515CI BLOWN BIG-BLOCK CHEV

> BG ENGINES, NORTH RICHMOND, NSW

STORY ANDREW BROADLEY PHOTOS PETER BATEMAN

MILL OF THE MONTH

ROD Waters’s KRANKY HQ Holden is, among other things, a YouTube sensation. The car burst into flames in the opening seconds of its finals skid at Kandos 2012, torching the vegetation surrounding the pad in the process. It is perhaps the most virile viral video to emerge from the Aussie car scene, with views in the millions, so if you’ve somehow missed it, do yourself a favour and check it out!

With the blokes at BG Engines having pieced together a fresh combo for Rod’s Quey, we thought we’d drop by the workshop for a look.

Aside from the sheer enormity of it, the first thing that strikes you about the engine is just how shiny it is. The willingness of burnout competitors like Rod to go to this extent with their builds and then punish them into submission out on the pad never ceases to amaze us.

“I hurt the engine last year at Brashernats and BG Engines has built me a whole new deal,” Rod says. “It’s 515ci now; blown and injected.

It’s ready to be put back in KRANKY and smash some tyres.”

As you’d expect, it’s built from quality gear.

“It’s a 24-degree big-block Chev with a Dart block, Manley crank, Callies rods and JE pistons,” says Damien from BG. “The engine has a Blower Shop 8/71 on it and we’ll put a minimum of 15psi into it. It’s made 1422hp before, and this time around Rod’s looking for that magic 1500hp number.”

BG has been looking after Rod’s engines for around a decade, and KRANKY’s combo has evolved during that time. Its first ‘big’ engine was a 509-cuber with an Enderle hat that ran 10psi of boost and made circa 1200hp. “From there he wanted to step it up, so we did a different camshaft and some more cylinder head work to it and put it back on the dyno with a JBR carbonfibre hat,” Damien says. “We wound the boost up and it made 1420hp. Hell knows why he needs any more, but he does!”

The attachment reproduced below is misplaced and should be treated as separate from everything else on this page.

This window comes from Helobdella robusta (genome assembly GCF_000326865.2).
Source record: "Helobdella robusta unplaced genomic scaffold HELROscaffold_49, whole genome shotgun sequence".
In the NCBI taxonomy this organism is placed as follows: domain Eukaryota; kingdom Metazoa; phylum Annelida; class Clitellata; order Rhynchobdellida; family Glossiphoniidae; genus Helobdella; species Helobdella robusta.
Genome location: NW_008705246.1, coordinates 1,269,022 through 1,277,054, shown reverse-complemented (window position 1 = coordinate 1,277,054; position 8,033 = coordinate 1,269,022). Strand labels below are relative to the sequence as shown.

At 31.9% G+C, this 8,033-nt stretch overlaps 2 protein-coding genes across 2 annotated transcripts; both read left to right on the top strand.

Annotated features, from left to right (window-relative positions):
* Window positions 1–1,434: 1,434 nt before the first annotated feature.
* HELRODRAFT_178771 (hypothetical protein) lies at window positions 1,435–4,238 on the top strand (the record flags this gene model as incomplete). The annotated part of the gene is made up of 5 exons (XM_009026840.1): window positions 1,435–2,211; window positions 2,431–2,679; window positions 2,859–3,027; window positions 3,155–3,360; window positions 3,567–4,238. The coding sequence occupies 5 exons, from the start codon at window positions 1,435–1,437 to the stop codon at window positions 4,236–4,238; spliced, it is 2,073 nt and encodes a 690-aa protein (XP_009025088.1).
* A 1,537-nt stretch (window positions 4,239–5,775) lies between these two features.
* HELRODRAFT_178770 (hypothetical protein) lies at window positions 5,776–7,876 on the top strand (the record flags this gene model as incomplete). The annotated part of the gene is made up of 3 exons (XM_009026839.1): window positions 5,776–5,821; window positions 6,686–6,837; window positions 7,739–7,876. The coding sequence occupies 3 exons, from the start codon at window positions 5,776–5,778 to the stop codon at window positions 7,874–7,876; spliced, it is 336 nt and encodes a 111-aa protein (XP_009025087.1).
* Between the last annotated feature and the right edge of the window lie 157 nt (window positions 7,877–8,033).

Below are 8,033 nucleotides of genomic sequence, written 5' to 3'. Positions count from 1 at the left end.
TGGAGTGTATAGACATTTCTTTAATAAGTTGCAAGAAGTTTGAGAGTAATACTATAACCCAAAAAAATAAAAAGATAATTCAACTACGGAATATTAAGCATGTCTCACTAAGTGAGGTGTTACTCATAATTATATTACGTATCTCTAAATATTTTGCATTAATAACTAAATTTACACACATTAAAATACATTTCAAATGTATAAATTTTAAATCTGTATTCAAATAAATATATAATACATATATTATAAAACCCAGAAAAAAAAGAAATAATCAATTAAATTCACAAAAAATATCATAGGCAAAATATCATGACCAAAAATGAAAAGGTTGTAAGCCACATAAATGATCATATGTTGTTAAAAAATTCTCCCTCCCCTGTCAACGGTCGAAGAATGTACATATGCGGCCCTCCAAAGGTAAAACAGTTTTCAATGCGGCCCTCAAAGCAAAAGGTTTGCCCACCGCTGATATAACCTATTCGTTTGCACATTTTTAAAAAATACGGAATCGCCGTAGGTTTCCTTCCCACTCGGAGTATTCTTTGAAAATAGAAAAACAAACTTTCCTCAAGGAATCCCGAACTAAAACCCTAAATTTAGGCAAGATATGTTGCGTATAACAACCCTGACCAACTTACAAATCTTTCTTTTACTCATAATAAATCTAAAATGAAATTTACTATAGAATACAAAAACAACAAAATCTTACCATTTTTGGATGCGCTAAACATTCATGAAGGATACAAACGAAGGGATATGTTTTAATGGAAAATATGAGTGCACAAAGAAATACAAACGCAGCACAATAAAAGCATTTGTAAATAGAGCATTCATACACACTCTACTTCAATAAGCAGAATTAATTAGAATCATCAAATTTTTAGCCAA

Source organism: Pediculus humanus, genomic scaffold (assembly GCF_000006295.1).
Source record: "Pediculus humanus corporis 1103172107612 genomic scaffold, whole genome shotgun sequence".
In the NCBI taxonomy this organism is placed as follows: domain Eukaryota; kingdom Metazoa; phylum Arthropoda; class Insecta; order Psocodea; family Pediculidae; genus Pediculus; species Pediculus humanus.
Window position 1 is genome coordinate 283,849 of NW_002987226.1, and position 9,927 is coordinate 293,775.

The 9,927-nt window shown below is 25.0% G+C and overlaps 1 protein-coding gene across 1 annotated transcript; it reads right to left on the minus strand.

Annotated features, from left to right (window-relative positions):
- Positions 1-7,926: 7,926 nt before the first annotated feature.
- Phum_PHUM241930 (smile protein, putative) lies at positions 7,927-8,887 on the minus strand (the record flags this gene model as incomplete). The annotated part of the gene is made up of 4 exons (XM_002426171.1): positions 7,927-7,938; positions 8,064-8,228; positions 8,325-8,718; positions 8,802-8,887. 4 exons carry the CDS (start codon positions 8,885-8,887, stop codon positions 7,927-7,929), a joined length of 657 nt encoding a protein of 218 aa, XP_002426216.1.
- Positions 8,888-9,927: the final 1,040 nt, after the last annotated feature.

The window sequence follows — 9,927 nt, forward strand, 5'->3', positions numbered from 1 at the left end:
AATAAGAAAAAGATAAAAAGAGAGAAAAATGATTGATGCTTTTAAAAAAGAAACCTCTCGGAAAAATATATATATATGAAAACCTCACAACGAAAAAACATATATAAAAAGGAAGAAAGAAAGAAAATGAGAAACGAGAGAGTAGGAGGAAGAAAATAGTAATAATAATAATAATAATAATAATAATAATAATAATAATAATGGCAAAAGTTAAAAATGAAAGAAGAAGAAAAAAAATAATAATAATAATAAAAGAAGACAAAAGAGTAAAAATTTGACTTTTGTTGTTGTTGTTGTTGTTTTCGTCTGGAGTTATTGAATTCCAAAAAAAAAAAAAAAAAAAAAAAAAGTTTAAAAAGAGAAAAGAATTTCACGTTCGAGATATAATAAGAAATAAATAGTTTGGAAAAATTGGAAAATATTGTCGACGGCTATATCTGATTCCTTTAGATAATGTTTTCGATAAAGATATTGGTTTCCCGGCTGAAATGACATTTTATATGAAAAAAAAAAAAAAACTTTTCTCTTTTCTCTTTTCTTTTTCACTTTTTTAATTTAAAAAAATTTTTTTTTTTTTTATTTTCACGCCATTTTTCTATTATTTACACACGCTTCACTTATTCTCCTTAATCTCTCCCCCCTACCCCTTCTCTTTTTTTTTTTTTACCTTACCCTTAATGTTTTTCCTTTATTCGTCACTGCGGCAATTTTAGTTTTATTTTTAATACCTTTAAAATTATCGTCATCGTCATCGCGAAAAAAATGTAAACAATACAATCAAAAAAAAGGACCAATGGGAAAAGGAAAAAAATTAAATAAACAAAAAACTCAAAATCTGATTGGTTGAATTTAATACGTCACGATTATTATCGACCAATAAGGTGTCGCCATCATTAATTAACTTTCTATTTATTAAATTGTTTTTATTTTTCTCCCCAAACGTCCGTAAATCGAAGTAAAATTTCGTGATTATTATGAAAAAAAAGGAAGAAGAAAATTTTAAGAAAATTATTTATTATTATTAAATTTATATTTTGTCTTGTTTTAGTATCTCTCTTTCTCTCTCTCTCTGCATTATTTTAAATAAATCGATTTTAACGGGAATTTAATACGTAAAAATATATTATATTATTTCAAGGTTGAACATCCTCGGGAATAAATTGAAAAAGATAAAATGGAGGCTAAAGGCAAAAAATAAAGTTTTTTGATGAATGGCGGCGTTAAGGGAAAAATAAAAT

Aside from a slight jump in cubic capacity, the biggest change this time is the move to a dry sump system. With the sort of sustained high revs and g-forces Rod subjects the engine to, it’ll do wonders for reliability and longevity.

The system will utilise a Peterson pump, housemodified Milodon pan and boot-mounted tank.

The camshaft is a solid-roller that’s been ground to BG’s specifications, packing around 265/275 degrees duration at 50thou, and a hefty 0.750-inch lift. The valvetrain comprises weapons-grade hardware such as Crower severe-duty roller lifters, Trend pushrods, stainless valves, PAC springs and titanium PAC retainers with Harland Sharp roller rockers and a stud girdle.

An engine like this is a big-dollar proposition, so helping it live is critical.

“The oiling system is key,” Damien says. “And the tune-up is critical; trying not to mix the oil to death and turn it to pus every time. Keeping it off the limiter is also important – the limiter is the enemy – and Rod is pretty good at that.

“Apart from that we spend a fair bit of dyno time on engines like this and I think that’s pretty crucial, rather than just putting them in the car and having a crack.” s